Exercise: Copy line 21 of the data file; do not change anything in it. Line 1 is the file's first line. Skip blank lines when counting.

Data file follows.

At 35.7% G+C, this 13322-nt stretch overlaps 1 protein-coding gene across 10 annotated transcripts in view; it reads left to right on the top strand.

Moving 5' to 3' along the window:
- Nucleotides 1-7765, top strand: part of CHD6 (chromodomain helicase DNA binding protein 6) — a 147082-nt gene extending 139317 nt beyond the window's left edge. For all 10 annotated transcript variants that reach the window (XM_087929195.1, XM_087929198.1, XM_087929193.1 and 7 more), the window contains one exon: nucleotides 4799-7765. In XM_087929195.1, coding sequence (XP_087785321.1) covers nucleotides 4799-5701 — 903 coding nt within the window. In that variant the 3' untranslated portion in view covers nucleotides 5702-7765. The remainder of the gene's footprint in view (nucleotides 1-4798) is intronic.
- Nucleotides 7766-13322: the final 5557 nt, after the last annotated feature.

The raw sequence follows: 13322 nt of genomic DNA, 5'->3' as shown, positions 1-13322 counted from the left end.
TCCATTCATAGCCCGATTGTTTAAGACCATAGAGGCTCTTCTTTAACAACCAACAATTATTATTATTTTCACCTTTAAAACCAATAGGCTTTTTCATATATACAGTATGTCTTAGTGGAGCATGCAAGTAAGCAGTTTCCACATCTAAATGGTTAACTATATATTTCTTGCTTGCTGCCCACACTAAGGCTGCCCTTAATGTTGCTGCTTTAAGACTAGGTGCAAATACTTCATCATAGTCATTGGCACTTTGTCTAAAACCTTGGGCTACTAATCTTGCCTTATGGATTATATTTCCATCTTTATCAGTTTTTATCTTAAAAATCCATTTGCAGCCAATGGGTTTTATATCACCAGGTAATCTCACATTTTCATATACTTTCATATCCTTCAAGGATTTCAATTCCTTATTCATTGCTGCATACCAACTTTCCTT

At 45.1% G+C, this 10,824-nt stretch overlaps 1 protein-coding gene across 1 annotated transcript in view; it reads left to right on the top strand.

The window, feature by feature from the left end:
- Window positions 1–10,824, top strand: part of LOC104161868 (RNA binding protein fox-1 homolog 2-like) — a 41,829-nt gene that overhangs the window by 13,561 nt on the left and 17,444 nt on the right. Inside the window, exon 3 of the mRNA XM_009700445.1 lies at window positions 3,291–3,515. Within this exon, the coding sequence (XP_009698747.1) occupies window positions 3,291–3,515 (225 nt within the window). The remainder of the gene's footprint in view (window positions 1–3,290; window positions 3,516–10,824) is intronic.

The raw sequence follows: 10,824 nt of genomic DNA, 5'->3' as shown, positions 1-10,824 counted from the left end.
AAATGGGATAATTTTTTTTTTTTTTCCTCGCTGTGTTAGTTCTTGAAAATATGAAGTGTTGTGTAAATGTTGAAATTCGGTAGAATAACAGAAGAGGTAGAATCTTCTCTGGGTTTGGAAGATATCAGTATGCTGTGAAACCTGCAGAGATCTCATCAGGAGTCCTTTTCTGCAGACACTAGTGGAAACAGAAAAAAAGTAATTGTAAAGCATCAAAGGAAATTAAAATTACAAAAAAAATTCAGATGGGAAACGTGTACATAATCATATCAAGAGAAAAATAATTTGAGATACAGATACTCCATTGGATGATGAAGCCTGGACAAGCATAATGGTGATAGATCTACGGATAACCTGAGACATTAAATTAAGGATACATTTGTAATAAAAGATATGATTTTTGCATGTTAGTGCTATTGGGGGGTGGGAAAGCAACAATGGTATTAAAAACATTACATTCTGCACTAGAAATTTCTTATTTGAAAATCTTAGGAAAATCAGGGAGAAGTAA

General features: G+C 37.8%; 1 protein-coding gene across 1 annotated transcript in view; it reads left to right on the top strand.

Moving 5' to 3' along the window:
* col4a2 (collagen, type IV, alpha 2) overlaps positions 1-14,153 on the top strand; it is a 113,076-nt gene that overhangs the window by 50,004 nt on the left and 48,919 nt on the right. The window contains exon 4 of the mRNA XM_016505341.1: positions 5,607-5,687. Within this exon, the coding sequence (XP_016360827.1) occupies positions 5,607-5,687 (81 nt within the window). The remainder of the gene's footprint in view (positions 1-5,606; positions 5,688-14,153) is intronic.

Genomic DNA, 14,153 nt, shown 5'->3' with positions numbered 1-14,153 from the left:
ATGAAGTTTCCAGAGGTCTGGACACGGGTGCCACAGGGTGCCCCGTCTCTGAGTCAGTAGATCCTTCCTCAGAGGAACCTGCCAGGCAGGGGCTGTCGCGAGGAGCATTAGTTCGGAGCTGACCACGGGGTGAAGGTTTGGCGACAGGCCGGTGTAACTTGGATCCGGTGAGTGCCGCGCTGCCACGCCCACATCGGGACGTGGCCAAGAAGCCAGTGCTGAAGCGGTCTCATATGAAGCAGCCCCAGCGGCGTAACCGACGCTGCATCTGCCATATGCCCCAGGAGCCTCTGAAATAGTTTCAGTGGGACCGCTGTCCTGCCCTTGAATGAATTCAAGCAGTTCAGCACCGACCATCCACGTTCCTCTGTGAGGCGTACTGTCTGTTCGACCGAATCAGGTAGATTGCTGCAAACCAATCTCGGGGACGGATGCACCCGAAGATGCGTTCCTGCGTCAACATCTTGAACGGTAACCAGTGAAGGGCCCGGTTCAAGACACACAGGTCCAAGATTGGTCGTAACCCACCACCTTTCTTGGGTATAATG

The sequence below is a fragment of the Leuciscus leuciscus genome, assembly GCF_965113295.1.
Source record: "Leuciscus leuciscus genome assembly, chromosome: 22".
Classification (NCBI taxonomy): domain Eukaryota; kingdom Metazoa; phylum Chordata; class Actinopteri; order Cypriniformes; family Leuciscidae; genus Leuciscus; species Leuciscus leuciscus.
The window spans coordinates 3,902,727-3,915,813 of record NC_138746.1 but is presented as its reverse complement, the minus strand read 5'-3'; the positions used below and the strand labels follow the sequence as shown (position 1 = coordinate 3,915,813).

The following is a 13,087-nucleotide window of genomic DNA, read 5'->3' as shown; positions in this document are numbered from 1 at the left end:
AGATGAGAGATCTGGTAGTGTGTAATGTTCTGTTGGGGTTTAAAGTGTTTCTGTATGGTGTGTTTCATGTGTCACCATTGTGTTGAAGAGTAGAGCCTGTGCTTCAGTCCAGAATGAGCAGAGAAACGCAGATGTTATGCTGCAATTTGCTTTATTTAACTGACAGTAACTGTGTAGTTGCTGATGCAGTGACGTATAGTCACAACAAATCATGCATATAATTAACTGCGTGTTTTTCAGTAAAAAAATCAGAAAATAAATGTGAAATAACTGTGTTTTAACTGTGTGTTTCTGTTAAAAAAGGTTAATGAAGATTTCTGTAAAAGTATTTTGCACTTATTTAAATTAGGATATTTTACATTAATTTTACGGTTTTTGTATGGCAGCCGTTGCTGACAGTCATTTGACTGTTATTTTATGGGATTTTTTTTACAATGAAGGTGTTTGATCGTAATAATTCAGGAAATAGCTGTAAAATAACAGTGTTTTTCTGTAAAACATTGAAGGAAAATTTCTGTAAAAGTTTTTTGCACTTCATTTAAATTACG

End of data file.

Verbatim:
The following is a 13,087-nucleotide window of genomic DNA, read 5'->3' as shown; positions in this document are numbered from 1 at the left end: